A Cowlitz County District Court judge has rejected motions from 45 union longshoremen and supporters to dismiss criminal trespassing charges stemming from two September protests at the EGT grain terminal at the Port of Longview.
In a written ruling issued Monday, Judge Ron Marshall said that prosecutors have enough evidence to move forward with trials for incidents that occurred Sept. 7 and Sept. 21, when protesters stood on port-owned railroad tracks in front an incoming grain train.
In two separate hearings over the past month, attorneys for the International Longshore and Warehouse Union argued that the port did not adequately identify the areas that were off-limits to protesters. Marshall said that is a question for a jury to decide.
Prosecutors are charging all defendants with second-degree criminal trespassing, a misdemeanor.
Leal Sundet, the ILWU's coast committeeman, said Marshall's decision wasn't surprising, but union attorneys think the two hearings exposed weaknesses in the prosectuors' case.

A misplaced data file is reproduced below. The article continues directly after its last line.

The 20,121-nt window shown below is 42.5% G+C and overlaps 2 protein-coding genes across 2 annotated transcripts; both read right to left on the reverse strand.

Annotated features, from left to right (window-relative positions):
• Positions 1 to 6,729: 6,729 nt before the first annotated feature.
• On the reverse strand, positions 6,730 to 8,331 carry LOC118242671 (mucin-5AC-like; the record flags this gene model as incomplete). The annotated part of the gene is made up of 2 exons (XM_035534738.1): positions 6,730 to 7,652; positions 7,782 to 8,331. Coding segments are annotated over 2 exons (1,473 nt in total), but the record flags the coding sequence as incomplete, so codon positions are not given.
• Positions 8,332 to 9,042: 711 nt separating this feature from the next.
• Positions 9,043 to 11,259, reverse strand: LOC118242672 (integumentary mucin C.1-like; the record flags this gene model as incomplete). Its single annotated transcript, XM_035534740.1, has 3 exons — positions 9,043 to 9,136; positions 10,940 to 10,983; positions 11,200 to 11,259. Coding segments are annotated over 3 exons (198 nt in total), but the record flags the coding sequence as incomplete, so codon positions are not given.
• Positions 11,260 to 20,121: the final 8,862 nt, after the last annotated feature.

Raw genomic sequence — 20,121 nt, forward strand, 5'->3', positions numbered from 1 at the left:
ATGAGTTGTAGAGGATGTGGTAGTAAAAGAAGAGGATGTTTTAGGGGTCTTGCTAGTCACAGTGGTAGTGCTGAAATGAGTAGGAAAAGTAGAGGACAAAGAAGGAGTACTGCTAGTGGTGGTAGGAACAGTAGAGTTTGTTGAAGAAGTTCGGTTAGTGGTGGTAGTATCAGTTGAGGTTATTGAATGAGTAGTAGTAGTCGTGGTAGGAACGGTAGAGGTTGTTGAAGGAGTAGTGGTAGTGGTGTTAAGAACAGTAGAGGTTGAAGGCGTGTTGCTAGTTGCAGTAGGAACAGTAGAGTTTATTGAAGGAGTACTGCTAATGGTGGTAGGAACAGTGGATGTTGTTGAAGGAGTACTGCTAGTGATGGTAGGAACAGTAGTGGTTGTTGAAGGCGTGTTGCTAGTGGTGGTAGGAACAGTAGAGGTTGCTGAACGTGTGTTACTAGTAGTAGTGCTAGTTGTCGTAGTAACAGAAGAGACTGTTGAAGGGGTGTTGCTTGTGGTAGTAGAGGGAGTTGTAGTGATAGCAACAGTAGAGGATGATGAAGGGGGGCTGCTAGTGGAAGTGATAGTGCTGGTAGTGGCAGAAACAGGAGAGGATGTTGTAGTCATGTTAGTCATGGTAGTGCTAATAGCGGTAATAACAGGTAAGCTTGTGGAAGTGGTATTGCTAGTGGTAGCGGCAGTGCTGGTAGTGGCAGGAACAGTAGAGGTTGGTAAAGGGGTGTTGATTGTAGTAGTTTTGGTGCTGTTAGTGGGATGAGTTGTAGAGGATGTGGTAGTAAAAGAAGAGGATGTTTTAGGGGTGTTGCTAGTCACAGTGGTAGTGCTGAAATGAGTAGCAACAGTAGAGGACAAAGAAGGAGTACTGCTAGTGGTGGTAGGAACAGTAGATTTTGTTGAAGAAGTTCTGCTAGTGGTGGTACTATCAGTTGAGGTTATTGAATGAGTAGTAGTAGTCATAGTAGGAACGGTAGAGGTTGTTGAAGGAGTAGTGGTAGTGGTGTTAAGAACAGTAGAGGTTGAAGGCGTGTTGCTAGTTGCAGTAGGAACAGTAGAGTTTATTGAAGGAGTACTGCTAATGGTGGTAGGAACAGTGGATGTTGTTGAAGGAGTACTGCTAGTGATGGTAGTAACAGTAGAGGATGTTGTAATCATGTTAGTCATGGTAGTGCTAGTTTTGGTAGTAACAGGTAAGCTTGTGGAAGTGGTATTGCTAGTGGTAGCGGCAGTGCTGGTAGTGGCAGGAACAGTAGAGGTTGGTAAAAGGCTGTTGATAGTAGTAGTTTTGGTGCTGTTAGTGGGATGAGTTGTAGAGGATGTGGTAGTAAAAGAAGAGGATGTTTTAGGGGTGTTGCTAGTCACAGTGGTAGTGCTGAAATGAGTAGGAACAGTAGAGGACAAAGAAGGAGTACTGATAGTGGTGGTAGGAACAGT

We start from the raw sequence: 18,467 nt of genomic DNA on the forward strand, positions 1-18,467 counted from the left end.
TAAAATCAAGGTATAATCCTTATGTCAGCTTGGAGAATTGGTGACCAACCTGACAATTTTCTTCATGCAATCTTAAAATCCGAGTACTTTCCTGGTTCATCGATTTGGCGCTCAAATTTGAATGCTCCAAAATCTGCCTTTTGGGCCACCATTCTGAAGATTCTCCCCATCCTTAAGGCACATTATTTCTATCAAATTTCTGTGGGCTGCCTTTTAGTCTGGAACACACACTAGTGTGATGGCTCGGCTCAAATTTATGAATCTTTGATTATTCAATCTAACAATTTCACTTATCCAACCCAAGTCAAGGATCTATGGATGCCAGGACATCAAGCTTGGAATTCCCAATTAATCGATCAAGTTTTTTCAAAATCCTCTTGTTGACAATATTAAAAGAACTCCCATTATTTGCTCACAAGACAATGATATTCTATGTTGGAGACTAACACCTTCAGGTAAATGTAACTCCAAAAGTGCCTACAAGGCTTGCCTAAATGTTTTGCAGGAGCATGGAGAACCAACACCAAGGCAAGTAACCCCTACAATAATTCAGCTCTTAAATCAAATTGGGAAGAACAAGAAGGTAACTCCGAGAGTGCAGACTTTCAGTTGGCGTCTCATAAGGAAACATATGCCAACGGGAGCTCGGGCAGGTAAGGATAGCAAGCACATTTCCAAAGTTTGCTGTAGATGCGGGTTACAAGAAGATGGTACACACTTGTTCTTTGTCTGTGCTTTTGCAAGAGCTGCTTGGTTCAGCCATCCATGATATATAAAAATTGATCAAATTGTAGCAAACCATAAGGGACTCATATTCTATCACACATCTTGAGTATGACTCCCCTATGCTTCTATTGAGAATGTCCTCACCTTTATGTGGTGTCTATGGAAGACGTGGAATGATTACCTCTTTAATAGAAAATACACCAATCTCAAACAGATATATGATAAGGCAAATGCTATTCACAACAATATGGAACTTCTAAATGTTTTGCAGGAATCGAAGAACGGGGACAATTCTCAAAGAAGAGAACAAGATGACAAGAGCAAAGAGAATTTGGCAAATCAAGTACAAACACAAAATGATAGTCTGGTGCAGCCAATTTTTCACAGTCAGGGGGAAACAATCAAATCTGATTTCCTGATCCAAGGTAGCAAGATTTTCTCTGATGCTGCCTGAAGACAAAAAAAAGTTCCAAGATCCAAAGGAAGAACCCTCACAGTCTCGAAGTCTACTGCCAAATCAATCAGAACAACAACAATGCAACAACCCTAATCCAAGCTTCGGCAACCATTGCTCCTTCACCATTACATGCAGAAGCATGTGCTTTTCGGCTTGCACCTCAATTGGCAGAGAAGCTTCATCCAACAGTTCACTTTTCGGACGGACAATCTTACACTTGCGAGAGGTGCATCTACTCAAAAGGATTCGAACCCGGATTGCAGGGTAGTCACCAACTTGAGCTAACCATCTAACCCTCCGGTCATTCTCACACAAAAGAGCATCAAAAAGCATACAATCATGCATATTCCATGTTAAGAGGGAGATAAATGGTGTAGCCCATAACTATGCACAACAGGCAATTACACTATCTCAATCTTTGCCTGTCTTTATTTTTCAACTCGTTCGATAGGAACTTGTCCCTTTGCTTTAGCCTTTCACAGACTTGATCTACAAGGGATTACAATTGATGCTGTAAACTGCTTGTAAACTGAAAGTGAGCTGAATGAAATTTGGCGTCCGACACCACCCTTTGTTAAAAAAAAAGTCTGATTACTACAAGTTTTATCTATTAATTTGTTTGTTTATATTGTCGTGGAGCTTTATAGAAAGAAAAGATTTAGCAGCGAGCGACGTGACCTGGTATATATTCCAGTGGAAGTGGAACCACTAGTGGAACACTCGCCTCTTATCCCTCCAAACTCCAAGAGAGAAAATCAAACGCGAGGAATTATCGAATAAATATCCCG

"It's unfortunate that the prosecutor is willing to waste taxpayer dollars prosecuting workers for exercising their free speech rights on land that was open to the public. We're in this for the long haul and look forward to the trials, where we believe the workers will be cleared," Sundet said in a written statement.
On Sept. 7, more than 300 protesters blocked an incoming grain train on the tracks beneath the Fibre Way overpass for four hours. About 20 people were arrested that day, and several more were arrested in the following weeks while coming back from work or at their homes.
On Sept. 21, nine women and three longshore union leaders were arrested when they stood on the tracks at the end of International Way to block a train.
The ILWU asserts that EGT is legally required to employ longshore workers inside the $200 million terminal, a contention that the company disputes. The issue will be decided in federal court next year.